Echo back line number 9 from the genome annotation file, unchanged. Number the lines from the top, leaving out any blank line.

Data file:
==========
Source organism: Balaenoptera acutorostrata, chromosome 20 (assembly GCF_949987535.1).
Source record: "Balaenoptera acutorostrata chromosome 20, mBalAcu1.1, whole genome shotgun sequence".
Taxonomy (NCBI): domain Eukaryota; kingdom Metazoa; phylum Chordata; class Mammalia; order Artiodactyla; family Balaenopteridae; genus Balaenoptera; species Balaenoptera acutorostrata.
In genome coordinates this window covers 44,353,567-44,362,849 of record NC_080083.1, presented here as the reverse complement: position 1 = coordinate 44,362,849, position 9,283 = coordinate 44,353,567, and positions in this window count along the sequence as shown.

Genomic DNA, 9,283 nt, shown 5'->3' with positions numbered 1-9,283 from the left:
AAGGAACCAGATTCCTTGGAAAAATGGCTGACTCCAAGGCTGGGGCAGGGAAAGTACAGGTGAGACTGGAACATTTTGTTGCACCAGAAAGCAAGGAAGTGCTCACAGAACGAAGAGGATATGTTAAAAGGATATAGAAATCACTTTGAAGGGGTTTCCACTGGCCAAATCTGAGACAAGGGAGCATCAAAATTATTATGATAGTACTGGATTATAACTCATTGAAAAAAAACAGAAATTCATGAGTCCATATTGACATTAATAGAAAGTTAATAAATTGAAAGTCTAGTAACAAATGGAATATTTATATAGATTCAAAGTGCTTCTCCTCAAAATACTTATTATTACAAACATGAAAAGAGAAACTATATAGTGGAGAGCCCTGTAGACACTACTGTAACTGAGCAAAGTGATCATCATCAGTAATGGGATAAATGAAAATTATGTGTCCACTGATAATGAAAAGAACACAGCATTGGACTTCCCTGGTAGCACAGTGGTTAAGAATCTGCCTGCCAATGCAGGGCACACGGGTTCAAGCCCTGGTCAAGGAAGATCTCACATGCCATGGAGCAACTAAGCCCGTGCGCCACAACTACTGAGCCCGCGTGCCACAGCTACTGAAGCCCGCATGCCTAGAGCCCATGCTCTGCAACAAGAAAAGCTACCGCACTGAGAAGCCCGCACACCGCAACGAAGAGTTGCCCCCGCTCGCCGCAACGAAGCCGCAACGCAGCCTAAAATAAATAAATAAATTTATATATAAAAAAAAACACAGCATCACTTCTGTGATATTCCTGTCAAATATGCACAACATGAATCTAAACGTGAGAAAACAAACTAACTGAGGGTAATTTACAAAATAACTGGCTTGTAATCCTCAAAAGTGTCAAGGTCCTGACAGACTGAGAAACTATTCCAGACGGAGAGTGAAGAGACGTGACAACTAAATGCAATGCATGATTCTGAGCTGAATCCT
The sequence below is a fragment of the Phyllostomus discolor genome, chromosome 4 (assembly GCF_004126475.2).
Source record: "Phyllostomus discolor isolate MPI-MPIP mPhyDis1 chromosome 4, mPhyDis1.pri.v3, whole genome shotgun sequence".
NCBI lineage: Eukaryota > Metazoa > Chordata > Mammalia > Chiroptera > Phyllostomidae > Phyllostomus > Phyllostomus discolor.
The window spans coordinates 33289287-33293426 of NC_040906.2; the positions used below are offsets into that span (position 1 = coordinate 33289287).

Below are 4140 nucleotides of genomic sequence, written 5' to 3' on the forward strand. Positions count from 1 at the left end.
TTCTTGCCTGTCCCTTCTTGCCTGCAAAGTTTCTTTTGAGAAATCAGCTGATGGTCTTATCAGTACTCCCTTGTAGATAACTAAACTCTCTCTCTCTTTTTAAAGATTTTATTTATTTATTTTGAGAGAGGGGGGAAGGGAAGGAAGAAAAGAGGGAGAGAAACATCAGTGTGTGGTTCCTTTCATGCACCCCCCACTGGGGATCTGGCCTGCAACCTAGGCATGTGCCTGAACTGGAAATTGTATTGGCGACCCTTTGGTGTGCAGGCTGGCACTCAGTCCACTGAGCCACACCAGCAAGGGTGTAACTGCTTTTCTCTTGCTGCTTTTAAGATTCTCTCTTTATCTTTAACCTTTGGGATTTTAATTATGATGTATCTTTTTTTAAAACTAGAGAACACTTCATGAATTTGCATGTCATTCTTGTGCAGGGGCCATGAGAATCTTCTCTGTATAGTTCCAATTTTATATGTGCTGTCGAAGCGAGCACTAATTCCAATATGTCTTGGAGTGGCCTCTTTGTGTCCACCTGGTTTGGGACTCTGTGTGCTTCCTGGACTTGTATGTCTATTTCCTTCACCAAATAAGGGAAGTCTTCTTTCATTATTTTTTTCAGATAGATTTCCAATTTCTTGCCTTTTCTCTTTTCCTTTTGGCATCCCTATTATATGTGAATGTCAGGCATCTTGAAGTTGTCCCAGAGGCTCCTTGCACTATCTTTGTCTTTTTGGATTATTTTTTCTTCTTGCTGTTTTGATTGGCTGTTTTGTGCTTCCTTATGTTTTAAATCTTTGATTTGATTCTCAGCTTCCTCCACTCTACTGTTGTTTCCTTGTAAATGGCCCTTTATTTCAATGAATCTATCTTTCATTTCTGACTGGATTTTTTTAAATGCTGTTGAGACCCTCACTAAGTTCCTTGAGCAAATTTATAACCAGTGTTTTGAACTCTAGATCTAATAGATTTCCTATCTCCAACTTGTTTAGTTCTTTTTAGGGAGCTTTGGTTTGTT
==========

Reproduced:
NCBI lineage: Eukaryota > Metazoa > Chordata > Mammalia > Chiroptera > Phyllostomidae > Phyllostomus > Phyllostomus discolor.